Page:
Brace Yourself

Electrical contractors (ECs) are bearing witness to dramatic changes in the physical security industry. Everything is moving to the network. Customers connect to systems and services with smartphone apps. New methods of delivering security and monitoring continue to emerge, and ECs can seize these opportunities if they are nimble and adjust their business models for a younger demographic. 

New influences

Smart functionality and convenience are engaging customers looking for a fully connected experience. Popular consumer brands are making their way into security and professionally monitored systems, reshaping the channel. For contractors, engaging customers with experiences ultimately creates a long-term relationship, according to Jay Kenny, senior vice president of marketing at, Tysons, Va. 

While integrating technologies such as energy management, lighting and security were possible before, it was largely prohibitive because of the expense. However, costs have come down.

“Affordability and addressability—the ability to connect devices and products for additional functionality—is driving adoption,” Kenny said. “The more devices connected, the more value to the end-user. When conveniences emanate from security, the value of every device is magnified. Consider the connected light. You can use an app to turn it on, and—when it’s connected to the security system—it can be used to illuminate when the alarm goes off. Or you can use motion sensors to trigger the light. The ability to seamlessly integrate other sensors makes that single solution even more important.”

Kenny said security providers are embracing the future by moving to interactive services and changing their approach.

“It’s a different sales process,” he said. “Historically, the security system was all about a specific product and panel. That’s changed to a solutions-based sale. The upside is that, because products have so many different options, there is greater opportunity to upsell with additional components. All this creates engagement and boosts the lifetime value and longevity of the account.”

Impact of millennial buyers

Once perceived as a threat, self-installed products are now gaining ground, with room for professional security providers to grab a slice of the pie. 

“[Millennials are] not in the food chain for traditional alarm systems but are driving the self-installed market, the biggest growth category for security,” said Keith Jentoft, Integration Team member for Videofied/RSI, a Honeywell Company, Minneapolis.

Jentoft is the former president of RSI Video Technologies and the inventor of Videofied. Honeywell acquired RSI Video Technologies in March 2016.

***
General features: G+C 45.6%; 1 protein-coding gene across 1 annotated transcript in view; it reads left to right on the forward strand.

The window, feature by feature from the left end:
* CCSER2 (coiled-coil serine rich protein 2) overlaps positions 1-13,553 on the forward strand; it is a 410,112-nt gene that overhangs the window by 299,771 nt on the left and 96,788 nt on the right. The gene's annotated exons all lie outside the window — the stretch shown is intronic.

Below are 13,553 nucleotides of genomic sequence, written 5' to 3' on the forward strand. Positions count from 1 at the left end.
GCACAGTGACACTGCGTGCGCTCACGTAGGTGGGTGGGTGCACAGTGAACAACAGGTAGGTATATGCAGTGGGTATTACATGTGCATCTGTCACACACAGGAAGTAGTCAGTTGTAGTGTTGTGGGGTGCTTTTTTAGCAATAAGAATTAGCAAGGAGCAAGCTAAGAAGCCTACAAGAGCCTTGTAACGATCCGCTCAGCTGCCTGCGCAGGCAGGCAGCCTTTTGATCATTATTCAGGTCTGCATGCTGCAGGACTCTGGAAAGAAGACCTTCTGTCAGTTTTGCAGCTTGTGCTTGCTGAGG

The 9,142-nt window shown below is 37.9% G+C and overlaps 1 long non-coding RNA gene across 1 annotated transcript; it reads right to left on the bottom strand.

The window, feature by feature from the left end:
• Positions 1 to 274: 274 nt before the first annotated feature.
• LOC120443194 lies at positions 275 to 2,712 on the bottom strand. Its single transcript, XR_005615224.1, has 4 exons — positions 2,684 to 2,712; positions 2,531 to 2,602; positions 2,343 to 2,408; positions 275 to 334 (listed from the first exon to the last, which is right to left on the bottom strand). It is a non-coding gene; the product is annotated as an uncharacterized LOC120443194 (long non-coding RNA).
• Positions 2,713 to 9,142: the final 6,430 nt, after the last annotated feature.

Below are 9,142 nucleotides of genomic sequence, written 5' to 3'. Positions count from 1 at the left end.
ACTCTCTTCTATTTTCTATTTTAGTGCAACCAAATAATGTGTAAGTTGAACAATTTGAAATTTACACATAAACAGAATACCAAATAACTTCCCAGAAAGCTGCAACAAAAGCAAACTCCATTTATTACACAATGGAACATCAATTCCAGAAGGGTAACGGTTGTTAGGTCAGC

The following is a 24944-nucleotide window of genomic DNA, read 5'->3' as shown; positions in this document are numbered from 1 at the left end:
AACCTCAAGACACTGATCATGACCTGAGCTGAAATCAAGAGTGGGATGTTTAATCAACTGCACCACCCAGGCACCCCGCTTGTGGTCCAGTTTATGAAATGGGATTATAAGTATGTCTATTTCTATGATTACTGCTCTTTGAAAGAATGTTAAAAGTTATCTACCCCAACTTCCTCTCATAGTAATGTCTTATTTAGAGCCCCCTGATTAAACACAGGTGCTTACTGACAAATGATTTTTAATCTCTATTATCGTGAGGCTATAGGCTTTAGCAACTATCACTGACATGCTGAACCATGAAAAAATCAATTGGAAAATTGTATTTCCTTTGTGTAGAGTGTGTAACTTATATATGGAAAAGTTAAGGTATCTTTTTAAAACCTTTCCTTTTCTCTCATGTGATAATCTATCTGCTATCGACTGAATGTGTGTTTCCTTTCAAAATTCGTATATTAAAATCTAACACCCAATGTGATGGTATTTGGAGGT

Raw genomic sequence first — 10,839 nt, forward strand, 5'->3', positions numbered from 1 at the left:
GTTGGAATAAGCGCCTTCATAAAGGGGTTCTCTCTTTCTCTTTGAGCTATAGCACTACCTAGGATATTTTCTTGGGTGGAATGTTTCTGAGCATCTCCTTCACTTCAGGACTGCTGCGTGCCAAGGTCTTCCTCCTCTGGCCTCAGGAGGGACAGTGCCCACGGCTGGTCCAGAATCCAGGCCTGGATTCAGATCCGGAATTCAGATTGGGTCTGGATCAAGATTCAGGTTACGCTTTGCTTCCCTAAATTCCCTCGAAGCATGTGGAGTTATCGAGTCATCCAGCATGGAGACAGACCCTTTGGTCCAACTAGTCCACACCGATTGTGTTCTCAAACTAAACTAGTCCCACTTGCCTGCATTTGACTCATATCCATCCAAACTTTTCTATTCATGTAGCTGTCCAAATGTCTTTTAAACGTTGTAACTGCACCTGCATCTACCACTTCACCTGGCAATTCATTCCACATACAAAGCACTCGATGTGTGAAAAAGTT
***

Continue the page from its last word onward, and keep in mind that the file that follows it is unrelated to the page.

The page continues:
In June, the company unveiled RSI DragonFly, based on the Videofied platform, which uses wireless motion viewers with ­camera/passive infrared sensors to detect intrusion and send an alarm and video clip.

DragonFly is a self-installed but professionally monitored security system—referred to as a “business in a box” for security contractors. It consists of a hub communications kit and indoor and outdoor video cameras that range in price from $100–$200. The wireless communications uses 900-megahertz proprietary radio technology and has a 1,000-foot range between the camera and the hub. Outdoor cameras support night vision with infrared illuminators.

Security companies can become part of the DragonFly network, collecting a percentage of the $10–$30 in recurring monthly revenue based on the customer’s selection of basic or premium monitoring. Basic monitoring allows users to arm and disarm systems and view video clips with a smartphone, selecting dispatch to the professional central monitoring station on demand. Premium monitoring, which is also smartphone controlled, automatically sends alarms to the central station where dispatchers assess the video clips.

Jentoft, also director of sales for ­DragonFly, said the offering opens nascent markets, targeting millennial buyers who aren’t interested in or won’t pay for professionally installed alarm systems. Once contractors capture this demographic as customers, they can upsell professionally installed alarms once they have more disposable income.

Your piece of DIY

“We didn’t create the self-install market; it’s here and marching onward,” he said. ­“DragonFly gives security contractors options, so they can play in this market successfully. It provides real security but at a price point millennials can easily buy into.”

DragonFly gives contractors a tremendous amount of flexibility in specification. For example, they can use it at their own sites to receive notification of deliveries or employees arriving early who need access. They can remotely arm or disarm the system or dispatch to central monitoring if a theft is in progress.

“The electrical contractor signs up to be a dealer under one of our monitoring providers,” Jentoft said. “They can also sell the service to general contractors to protect capital equipment or high-value assets. About 60 percent of the monitoring charged to the customer goes back to the contractor. There are no support or training costs and the dealer is notified when a customer has installed. And now, they have customer who may upgrade to a more robust, traditional system in the future.”

About the Author

Deborah L. O'Mara

Freelance Writer

Deborah L. O’Mara is a journalist with more than two decades experience writing about security, life safety and systems integration, and she is the managing director of DLO Communications in Chicago. She can be reached at

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